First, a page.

If you are creating many characters for the same story setting, make them different enough. People with bad memory (like me) really approve if it is easy to tell apart who character is who. For example, I didn't like Les Bijoux, because all pretty-looking characters had similar faces and long hair, so it was pain for me to tell apart who was who, and in Alice 19th, I happily mistook two young blond boys to each others, even if one of them had straight hair and one had curly. Swapping clothes or hairdo is not enough: make different eyes, different noses, different head shapes, different mouths, different hair textures, different body builts... Studying real people anatomy helps a lot when inventing different looks. Try also make characters with notably different heights. To sum up, make sure that people can tell apart your characters just by glimpse!
Hint! In some series, artist gives a certain color (or color combination) theme to each character of certain group. The color can be used in the clothes/eyes/hair/etc. of the character, and the artist can also code the characters or stuff to relating to them with their code colors (like, bordering their speech bubbles to help the reader tell apart who is talking in each bubble). For example, in One Piece each Straw Hat Pirate has own color that is quite often used in their clothes: Luffy's is red, Zoro's green, Nami's orange, Usopp's yellow/brown, Sanji's is blue, Chopper's is pink, Robin's is purple, Franky's is teal and Brook's is black&white. Also Team 7 in original Naruto series is color-coded: Naruto's color is orange, Sakura's is red/pink and Sasuke's is dark blue (I'm not sure what to label as Kakashi's color). Code colors are more usual in series with super hero theme, like in Super Sentai and Tokyo Mew Mew, but they are handy in more "normal" series, too. But take case of that the characters look notably different by their shapes, too! Leave re-coloring to people that can't use their imagination.
Avoid rainbow cocktails, stick on max A FEW (1-4) main colors and their variations. Keeping color palette simple eases the viewer to see the character design as wholeness and not just as a collection of details. Putting too much different colors makes viewer's eyes to concentrate on too many places in the design and tires him/her easily. But using those a few main colors doesn't mean you have to use ONLY them. For example, the main colors of Naruto's Pre-Shippuuden costume are orange, navy blue and some white, but here are also some minor color areas, like red spiral in his back, green necklace from Tsunade, and blond hair (though it plays with the orange). Still those three colors rule his attire. Also, the main colors of Sakura's Shippuuden costume are red/pink, black and white, though she has green eyes and metallic forehead protector plate.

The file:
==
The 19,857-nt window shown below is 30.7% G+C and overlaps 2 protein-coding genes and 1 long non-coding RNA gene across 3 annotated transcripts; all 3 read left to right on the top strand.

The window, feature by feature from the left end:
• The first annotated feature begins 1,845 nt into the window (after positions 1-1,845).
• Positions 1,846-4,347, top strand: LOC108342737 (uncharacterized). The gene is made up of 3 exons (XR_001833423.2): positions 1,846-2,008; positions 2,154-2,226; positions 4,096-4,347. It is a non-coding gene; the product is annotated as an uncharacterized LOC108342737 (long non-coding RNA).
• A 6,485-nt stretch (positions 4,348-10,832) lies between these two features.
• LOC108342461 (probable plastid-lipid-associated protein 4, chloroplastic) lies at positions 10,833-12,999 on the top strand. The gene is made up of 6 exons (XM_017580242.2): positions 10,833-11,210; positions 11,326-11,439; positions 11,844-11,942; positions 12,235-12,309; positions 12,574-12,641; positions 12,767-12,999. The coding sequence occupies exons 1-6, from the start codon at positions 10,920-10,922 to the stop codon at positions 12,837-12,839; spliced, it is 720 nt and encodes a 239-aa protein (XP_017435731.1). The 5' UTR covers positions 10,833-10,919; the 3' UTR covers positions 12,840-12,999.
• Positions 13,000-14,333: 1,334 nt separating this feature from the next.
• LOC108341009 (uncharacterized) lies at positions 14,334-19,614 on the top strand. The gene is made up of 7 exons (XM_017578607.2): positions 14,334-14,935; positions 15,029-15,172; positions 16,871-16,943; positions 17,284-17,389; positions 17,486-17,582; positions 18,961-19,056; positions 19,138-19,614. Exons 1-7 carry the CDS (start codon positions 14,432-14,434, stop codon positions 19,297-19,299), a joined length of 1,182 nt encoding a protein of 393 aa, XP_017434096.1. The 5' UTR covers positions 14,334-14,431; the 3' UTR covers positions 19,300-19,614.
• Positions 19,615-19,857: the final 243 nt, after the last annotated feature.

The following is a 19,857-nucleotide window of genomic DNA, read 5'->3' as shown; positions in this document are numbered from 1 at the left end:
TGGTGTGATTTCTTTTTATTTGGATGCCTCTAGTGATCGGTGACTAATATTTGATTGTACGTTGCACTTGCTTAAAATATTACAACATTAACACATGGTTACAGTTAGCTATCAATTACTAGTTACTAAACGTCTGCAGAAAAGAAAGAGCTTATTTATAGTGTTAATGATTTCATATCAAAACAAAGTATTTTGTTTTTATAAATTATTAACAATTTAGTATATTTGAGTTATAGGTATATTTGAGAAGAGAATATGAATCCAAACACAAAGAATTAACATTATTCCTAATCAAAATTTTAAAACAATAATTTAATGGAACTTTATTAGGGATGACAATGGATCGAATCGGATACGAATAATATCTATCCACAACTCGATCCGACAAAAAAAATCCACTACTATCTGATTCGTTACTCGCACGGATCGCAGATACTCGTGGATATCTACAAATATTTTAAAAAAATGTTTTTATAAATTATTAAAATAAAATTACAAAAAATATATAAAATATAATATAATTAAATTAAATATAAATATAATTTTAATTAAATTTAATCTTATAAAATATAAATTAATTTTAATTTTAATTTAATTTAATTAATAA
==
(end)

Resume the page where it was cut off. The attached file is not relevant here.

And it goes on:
Remember to use those main colors in several parts of the costume instead of stuffing one color to one area! For example, it'd be rather boring if Naruto wore plain orange jacket and blue trousers, but making the costume orange and adding here blue areas here and there makes the costume a lot more interesting. You don't have to mix them into homogeneous mass, but just repeat the colors many times enough here and there.
Hint! Bright opposite colors are very energetic combinations, like green-red, blue-orange and purple-yellow! And using more peaceful not-so opposite colors (like pastel blue and purple) makes the color palette more peaceful. Go ahead with colors; here is no wrong color palette!
Avoid palette swaps, make the character be recognizable just by the shapes. The character design should be look interesting enough even if it was all gray and at least not to look similar to other characters (were they the canon characters or your other OCs). Another good test is to take a silhouette of the character and check out if you (or your friend) can still recognize the character just by the shape.
Take care of the wholeness. Make sure all parts (or at least most parts) of the character design belong to each others. For example, it's confusing to see a girl wearing a cute neon pink cat-themed hat, tight black gothic leather corset, peaceful elf-like leaf-themed skirt, flip-flops and such. Particularly in the colors this is important. For example, a Vocaloid called Gumi (google it) has otherwise rather good (though a little pervert IMO) costume (she uses as main colors orange, pale yellow and green/turquoise, also some white), but her boots break the wholeness they are too simple compared to other costume, and they are almost all-white! They may be in connection with her white wrist clothing, but still